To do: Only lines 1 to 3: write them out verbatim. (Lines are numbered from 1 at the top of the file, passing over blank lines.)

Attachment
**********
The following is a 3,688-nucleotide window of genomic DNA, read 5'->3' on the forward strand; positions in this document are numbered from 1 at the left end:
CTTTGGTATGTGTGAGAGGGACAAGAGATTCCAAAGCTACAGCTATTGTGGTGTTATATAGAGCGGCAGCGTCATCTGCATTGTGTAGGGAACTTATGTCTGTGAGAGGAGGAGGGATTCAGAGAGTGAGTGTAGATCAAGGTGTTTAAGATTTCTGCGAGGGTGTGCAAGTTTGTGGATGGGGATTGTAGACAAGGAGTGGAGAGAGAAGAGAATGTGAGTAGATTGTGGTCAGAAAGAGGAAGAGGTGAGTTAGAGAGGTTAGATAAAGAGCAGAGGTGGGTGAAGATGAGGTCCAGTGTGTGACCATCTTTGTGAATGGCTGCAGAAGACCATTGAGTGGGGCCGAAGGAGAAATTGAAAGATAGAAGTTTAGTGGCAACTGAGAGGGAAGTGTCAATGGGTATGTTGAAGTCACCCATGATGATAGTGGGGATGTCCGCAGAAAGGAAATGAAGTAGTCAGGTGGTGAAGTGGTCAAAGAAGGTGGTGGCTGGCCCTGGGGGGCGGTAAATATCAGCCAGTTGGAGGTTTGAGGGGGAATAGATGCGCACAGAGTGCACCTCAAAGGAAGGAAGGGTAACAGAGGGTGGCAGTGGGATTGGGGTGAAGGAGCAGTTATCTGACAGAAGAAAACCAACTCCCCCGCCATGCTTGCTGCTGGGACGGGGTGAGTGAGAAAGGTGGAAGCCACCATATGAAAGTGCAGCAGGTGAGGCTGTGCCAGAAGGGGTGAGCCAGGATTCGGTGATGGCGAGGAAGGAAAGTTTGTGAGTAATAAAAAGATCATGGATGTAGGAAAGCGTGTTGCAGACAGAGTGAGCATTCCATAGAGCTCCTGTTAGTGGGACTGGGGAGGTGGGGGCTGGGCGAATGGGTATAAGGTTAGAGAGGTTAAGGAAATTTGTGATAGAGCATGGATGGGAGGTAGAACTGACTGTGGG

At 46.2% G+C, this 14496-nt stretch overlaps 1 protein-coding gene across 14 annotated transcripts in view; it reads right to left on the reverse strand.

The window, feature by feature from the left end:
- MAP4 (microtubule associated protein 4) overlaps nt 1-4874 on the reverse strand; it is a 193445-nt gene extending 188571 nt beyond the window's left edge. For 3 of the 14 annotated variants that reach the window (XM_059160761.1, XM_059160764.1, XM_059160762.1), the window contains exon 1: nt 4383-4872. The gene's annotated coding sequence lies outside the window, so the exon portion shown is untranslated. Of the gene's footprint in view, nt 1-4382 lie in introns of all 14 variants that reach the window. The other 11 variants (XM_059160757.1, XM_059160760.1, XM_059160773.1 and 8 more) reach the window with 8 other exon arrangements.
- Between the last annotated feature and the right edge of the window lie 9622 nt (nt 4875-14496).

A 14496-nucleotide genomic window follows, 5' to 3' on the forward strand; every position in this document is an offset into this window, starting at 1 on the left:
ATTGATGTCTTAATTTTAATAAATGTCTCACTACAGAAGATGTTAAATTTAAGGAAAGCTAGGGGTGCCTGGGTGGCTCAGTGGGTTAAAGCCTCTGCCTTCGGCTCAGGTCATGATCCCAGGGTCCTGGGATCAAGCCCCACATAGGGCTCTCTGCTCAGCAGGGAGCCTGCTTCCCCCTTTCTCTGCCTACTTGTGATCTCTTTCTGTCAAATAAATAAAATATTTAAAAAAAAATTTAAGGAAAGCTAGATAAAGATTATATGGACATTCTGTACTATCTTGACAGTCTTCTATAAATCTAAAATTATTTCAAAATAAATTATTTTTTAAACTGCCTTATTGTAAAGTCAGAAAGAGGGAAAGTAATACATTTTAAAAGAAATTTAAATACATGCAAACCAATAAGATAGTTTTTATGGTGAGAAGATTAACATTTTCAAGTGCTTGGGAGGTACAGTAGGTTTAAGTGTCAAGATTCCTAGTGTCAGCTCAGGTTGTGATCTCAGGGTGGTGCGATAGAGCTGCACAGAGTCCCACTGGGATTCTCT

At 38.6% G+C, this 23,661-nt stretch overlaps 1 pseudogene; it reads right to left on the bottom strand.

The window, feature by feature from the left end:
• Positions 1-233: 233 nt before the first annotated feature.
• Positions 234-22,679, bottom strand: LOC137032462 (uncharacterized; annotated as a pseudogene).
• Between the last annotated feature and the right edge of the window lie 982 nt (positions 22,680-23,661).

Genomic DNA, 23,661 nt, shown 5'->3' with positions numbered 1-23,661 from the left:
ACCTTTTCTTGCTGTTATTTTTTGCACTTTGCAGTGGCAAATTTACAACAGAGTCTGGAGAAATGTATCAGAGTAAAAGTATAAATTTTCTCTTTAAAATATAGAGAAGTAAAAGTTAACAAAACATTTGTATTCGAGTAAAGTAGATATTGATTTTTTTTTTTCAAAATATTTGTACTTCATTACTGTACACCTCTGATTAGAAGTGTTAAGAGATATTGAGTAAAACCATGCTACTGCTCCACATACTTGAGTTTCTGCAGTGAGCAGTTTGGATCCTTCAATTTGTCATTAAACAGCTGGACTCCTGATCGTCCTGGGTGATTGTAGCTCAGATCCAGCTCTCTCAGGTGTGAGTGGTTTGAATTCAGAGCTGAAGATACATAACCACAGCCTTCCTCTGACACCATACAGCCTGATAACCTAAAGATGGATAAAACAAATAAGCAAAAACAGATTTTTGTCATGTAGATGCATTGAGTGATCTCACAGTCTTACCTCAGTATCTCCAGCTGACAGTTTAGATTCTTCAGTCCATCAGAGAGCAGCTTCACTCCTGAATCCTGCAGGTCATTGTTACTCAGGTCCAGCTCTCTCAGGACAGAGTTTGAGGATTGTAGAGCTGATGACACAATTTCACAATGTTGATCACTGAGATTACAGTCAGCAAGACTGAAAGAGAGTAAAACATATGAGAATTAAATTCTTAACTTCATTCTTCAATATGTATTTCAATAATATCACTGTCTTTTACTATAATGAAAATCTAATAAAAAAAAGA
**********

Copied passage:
The following is a 3,688-nucleotide window of genomic DNA, read 5'->3' on the forward strand; positions in this document are numbered from 1 at the left end:
CTTTGGTATGTGTGAGAGGGACAAGAGATTCCAAAGCTACAGCTATTGTGGTGTTATATAGAGCGGCAGCGTCATCTGCATTGTGTAGGGAACTTATGTCTGTGAGAGGAGGAGGGATTCAGAGAGTGAGTGTAGATCAAGGTGTTTAAGATTTCTGCGAGGGTGTGCAAGTTTGTGGATGGGGATTGTAGACAAGGAGTGGAGAGAGAAGAGAATGTGAGTAGATTGTGGTCAGAAAGAGGAAGAGGTGAGTTAGAGAGGTTAGATAAAGAGCAGAGGTGGGTGAAGATGAGGTCCAGTGTGTGACCATCTTTGTGAATGGCTGCAGAAGACCATTGAGTGGGGCCGAAGGAGAAATTGAAAGATAGAAGTTTAGTGGCAACTGAGAGGGAAGTGTCAATGGGTATGTTGAAGTCACCCATGATGATAGTGGGGATGTCCGCAGAAAGGAAATGAAGTAGTCAGGTGGTGAAGTGGTCAAAGAAGGTGGTGGCTGGCCCTGGGGGGCGGTAAATATCAGCCAGTTGGAGGTTTGAGGGGGAATAGATGCGCACAGAGTGCACCTCAAAGGAAGGAAGGGTAACAGAGGGTGGCAGTGGGATTGGGGTGAAGGAGCAGTTATCTGACAGAAGAAAACCAACTCCCCCGCCATGCTTGCTGCTGGGACGGGGTGAGTGAGAAAGGTGGAAGCCACCATATGAAAGTGCAGCAGGTGAGGCTGTGCCAGAAGGGGTGAGCCAGGATTCGGTGATGGCGAGGAAGGAAAGTTTGTGAGTAATAAAAAGATCATGGATGTAGGAAAGCGTGTTGCAGACAGAGTGAGCATTCCATAGAGCTCCTGTTAGTGGGACTGGGGAGGTGGGGGCTGGGCGAATGGGTATAAGGTTAGAGAGGTTAAGGAAATTTGTGATAGAGCATGGATGGGAGGTAGAACTGACTGTGGG

At 46.2% G+C, this 14496-nt stretch overlaps 1 protein-coding gene across 14 annotated transcripts in view; it reads right to left on the reverse strand.